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7 Reasons to Visit the Wonderful Missouri Botanical Garden

Aishwarya Karwa Jun 24, 2019
Located in the city of St. Louis, Missouri Botanical Garden (also called as Shaw's Garden) has North America’s second biggest herbarium, having about 6.6 million plant specimens. The vibrant and colourful settings at Missouri Botanical Garden makes it a must-visit place for every traveler.

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The Victorian District

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This part of the garden was designed and built, keeping in mind Henry Shaw’s Victorian roots. It has paths made of bricks, from where the tourists can walk into the garden filled with colorful fusion of flowers.

Japanese Garden

The garden has tranquil settings filled with curved paths, offering its visitors a riveting sight of nature’s beauty. Also called as Seiwa-en, it is recognized as the largest Japanese Garden in the west with all its Japanese traditions and settings curated carefully.

Waterfall at Japanese Garden

The gorgeous stream of this waterfall complements the lush greenery and colorful blooms in the garden.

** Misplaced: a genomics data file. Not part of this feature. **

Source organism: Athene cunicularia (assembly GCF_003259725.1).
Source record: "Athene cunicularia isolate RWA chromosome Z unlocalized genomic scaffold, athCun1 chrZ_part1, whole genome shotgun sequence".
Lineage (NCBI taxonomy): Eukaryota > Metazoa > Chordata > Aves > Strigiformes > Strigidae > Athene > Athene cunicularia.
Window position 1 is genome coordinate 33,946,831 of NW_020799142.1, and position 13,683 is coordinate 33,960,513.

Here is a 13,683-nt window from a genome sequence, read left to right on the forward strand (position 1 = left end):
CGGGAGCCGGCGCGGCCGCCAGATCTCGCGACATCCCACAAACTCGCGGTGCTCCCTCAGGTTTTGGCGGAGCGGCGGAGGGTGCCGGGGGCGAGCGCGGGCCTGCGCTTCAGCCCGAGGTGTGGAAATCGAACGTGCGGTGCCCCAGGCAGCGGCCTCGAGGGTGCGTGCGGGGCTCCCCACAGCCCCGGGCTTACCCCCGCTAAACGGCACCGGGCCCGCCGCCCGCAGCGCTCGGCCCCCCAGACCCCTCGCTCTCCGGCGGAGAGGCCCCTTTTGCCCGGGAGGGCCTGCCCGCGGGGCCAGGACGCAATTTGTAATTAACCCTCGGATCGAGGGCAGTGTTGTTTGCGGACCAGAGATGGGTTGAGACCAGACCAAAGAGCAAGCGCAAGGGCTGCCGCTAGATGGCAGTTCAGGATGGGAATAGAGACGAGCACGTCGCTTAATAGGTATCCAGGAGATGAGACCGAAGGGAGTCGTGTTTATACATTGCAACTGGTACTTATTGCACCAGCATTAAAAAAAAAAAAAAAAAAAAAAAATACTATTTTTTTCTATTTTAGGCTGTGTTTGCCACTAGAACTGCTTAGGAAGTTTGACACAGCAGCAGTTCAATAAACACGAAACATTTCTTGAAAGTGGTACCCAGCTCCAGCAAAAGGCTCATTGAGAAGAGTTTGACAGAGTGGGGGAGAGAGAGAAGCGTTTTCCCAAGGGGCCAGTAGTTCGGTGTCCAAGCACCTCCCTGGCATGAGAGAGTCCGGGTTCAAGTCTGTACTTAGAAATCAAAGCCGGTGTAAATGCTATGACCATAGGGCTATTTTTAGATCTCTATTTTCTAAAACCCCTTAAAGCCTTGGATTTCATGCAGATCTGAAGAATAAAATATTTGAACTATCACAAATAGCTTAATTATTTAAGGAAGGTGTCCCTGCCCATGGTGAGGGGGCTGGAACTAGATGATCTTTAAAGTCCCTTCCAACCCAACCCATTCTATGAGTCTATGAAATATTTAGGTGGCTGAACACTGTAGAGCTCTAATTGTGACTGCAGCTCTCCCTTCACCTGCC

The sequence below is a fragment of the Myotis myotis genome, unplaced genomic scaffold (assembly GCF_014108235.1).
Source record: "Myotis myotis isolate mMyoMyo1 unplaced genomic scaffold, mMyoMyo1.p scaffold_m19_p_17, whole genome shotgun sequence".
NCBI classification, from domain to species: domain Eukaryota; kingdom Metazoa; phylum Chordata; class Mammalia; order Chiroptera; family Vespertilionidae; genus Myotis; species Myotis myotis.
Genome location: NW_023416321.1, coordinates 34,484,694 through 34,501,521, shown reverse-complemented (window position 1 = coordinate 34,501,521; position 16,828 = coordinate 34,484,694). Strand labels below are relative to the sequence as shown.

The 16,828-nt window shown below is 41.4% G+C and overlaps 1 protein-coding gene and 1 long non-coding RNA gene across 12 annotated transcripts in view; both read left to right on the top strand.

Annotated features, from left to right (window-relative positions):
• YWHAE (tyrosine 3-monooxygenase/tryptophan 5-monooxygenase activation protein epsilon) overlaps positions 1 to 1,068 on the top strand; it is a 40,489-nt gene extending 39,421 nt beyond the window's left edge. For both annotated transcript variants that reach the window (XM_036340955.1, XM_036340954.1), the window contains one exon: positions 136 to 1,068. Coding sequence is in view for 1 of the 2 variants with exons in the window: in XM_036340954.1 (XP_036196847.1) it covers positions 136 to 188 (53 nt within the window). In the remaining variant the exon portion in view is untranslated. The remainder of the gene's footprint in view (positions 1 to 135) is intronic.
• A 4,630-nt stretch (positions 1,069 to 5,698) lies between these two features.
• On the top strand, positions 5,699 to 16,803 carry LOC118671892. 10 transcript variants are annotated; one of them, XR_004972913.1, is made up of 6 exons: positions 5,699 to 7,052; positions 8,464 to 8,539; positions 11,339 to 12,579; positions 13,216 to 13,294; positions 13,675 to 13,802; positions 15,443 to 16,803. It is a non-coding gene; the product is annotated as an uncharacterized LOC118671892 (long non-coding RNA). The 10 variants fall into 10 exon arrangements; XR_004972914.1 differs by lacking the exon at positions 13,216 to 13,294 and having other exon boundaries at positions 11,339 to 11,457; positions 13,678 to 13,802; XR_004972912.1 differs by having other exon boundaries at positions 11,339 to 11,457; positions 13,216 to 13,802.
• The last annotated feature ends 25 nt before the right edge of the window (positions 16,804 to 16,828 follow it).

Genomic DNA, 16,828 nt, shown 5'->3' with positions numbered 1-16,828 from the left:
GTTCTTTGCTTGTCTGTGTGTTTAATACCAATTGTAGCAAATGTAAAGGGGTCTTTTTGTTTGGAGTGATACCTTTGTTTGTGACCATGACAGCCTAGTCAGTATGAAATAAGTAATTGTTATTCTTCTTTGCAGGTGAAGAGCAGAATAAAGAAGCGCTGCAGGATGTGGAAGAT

The Gladney Rose Garden

Located in the east direction of the garden, Gladney Rose Garden is famed for its wide variety of redolent roses placed around a beautiful fountain. Some climbing rose species are also included here.

Tulip Garden

During the spring season, this part of the garden is packed with wonderfully bloomed vivid tulip flowers, placed around a small pond. The perfectly bloomed tulips create an alluring reflection in the pond’s water making an amazing display of the spring flowers.


Recognized as an architectural excellence by Reynolds Awards in 1961, Climatron is the first entirely air-conditioned greenhouse known for its amazing climate control technology.

The Margaret Grigg Nanjing Friendship Garden

A perfect example of excellent craftsmanship, the Chinese Friendship garden has traditional settings. Its pavements, marble pavilions have intricate hand-carved Chinese artistry enamouring the visitors.
It is full of plantings that hold Chinese spiritual importance, including bamboos, plum trees, peonies, hibiscus, pines, etc.